I think about this Mayor Daley quote a lot. Like any businessperson, I have hired tremendous people, and I have hired some who didn’t quite work out. Like Jesus, I’ve been denied, doubted and betrayed, but also like Jesus, I’ve found smart and loyal people who help me get my message out.
There is not a magic formula to hiring good people. Otherwise, only good people would work and the others would be unemployed.
My bestselling book, “Life Lessons from the Lottery,” gives tips on how someone who comes into a large sum of money can manage it well.
You can translate the tips to fit any aspect of life, but where I really see people slip up is getting advice from people who don’t have a clue what they are talking about.
A longtime friend sent an email about a financial product she was going to buy and asked if she would have to pay a sales charge. Yes, a large one. Also, the product wasn’t really suited for her goals and objective.
I’m glad she called, but chided her for not calling me first. I possess world-class knowledge and, in her case, would share that knowledge for free.
In “Life Lessons from the Lottery,” I tell people to find an advisor who has worked with more money than you have. If you win a $100 million jackpot, find someone who has worked with clients who have $150 million.
You will find that the knowledge translates to whatever financial position you are in. I’ve worked with numerous millionaires and at least one billionaire and found that I have more financial tools and resources to help them than to help a young family trying to stay ahead of their bills.
It makes sense. The hardest client I have is an injured person who has a million dollars in injuries, but was hit by a drunk driver who did not have insurance. I try to maximize government benefits, but they don’t have the money to get the help they need.
Most of us have resources or don’t use them well. Getting advice is where it gets tricky.
The best way to get advice is to:
1. Find someone who has more expertise than you do.
2. Not be afraid to ask for help.
3. Follow up on the advice that you are given.
I know a lot about business, but Warren Buffett knows far more. He has more money than I do. His social network starts with the president of the United States and goes from there. I’ve read more than 50 biographies about him, but still don’t know every nuance of how he thinks.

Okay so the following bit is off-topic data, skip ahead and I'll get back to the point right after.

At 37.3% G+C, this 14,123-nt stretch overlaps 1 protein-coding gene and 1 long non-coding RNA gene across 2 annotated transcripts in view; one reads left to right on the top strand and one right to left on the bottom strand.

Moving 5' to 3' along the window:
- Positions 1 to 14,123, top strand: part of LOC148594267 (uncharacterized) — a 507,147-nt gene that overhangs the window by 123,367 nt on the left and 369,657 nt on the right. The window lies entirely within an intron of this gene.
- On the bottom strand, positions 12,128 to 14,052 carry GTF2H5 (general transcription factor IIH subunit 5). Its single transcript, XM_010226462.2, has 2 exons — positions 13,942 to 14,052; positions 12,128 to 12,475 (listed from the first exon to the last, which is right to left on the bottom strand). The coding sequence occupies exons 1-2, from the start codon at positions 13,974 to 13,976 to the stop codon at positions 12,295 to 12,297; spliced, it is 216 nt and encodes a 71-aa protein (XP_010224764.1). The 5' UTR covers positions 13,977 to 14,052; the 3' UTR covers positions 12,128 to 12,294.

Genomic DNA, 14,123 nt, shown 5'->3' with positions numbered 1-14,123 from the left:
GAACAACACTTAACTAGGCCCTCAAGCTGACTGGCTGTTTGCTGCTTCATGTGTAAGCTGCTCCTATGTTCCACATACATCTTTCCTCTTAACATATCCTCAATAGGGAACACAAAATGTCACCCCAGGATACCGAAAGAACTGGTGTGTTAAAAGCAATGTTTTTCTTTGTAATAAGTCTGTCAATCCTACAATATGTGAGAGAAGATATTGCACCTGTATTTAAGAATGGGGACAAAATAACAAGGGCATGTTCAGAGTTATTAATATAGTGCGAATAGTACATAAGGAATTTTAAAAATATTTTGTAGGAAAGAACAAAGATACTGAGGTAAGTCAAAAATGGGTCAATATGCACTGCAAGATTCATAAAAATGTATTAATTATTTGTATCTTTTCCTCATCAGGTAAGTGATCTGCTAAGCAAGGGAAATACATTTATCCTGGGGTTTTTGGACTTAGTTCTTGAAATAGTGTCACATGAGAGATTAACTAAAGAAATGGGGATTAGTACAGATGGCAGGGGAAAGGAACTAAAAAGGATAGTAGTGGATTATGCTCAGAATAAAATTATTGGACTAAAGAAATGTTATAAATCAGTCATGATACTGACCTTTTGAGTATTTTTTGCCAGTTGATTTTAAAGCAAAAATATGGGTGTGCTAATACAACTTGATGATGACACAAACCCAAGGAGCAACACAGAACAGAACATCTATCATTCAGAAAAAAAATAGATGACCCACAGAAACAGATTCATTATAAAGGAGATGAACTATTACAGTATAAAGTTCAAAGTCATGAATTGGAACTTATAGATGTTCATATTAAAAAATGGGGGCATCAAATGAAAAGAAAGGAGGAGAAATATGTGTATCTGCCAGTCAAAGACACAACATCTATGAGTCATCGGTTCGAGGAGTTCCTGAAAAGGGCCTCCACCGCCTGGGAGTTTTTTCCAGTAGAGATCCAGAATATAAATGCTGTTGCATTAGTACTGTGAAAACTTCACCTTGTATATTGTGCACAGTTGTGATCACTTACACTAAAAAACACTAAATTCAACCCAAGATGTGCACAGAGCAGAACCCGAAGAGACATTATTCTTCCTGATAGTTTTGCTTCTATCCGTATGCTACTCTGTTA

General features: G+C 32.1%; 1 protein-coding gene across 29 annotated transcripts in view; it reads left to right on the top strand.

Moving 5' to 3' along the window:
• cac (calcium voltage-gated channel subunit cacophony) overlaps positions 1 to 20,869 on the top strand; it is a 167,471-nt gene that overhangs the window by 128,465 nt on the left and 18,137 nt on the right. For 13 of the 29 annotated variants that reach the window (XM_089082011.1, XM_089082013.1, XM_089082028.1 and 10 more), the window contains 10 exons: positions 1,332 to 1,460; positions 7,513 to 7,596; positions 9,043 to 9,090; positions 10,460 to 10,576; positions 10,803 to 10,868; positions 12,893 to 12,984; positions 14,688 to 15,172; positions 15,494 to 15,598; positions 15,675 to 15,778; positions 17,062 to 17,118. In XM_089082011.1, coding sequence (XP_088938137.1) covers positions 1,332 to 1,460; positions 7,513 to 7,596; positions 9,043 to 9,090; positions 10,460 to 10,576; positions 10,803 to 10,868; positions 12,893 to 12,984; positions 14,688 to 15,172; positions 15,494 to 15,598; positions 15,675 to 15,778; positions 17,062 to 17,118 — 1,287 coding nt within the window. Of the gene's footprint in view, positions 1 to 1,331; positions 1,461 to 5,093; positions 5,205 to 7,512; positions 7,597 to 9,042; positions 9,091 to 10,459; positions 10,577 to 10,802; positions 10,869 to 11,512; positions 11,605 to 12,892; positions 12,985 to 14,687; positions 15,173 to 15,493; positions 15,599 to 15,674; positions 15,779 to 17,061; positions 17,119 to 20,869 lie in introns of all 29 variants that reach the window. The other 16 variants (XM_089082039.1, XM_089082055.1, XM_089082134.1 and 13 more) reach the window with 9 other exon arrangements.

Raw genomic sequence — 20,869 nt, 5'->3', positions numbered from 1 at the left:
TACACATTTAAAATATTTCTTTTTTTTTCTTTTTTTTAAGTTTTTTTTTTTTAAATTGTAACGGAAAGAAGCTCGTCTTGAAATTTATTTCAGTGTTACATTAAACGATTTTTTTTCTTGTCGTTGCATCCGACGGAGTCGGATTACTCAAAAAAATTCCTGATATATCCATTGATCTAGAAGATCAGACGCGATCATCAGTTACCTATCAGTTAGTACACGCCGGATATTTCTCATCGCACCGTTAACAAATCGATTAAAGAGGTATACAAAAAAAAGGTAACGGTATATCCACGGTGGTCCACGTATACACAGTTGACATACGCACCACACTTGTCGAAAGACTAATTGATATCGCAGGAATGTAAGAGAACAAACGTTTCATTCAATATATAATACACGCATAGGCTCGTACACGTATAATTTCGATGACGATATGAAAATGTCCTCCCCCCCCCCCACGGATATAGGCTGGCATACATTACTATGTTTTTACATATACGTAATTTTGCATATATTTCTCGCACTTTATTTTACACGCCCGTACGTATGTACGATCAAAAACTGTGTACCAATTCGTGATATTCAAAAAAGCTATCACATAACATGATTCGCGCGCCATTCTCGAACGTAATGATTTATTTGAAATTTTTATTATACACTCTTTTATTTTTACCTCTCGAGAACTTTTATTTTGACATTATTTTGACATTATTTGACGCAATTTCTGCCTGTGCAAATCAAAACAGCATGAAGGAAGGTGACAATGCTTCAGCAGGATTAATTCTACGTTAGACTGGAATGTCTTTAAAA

I do business with his Berkshire Hathaway company in structured settlements, and everyone who knows him tells me he is easy to talk to. Thus, on the day when I finally meet Warren, my questions will be ready in my head. I know he has great expertise, and I want to learn from him.
Too many people ignore expertise in seeking advisors. They talk to a friend from church or a buddy from the country club. Then their pal does a mediocre job, and both the friendship and business relationship end.
If I have any kind of problem, be it medical, financial or getting my car repaired, I want the best expert I can find. We don’t have to be friends.
I’ve used the same accountant, Jimmy Webster in Lexington, for nearly 20 years. I work with him closely, but until his daughter joined Webster and Kirk as a partner, I didn’t know anything about his family or what he does outside of the office.
I just knew that he was a great accountant and charges a reasonable fee. He’s a nice man, but that has nothing to do with why I work with him
As they say in “The Godfather,” “It’s business, not personal.”
What I find interesting is that many people have true experts in their universe, but never ask for advice.
I live next door to a man who owns a large plumbing company. I didn’t want to bother him with a small problem as it seemed too trivial, and I knew he wouldn’t send me a bill.
After I spent thousands on a major problem, I wish I had knocked on his door. I know he would not have minded. I’m stunned when friends don’t ask me money questions. Acquiring and dispensing knowledge is what I live for.
If people would get advice from experts they know, life would go more smoothly.
The last part is a little tricky: Follow the expert advice you are given. I give wonderful advice that gets ignored every day. I try to get people to learn from my mistakes, and they go ahead and make the same mistakes themselves.
I was terrible about blowing off good advice. I’ve always thought I was smarter than everyone and could figure it out on my own.
I’m finally starting to learn the concept. I’m coauthoring a book called “Life Lessons from the Golf Course” that will be out April 9. When I met my coauthor, PGA professional Clay Hamrick, I made the decision to only trust him. I stopped buying golf books and videos and let him be my source for golfing advice.
As the book will show you, it worked. Clay is a wonderful teacher, and I play better golf than I ever have in my life. If I had met him when I was younger, I’d be on the PGA tour now.
I probably had good advisors around me when I was younger, but never sought their knowledge.
As Mayor Daley said, it’s hard to find good help, but, like Jesus, if you take time on cultivating good people, you can truly change the world. Or at least your own world.
Don McNay, www.donmcnay.com, is the author of the bestselling book, “Life Lessons From the Lottery.”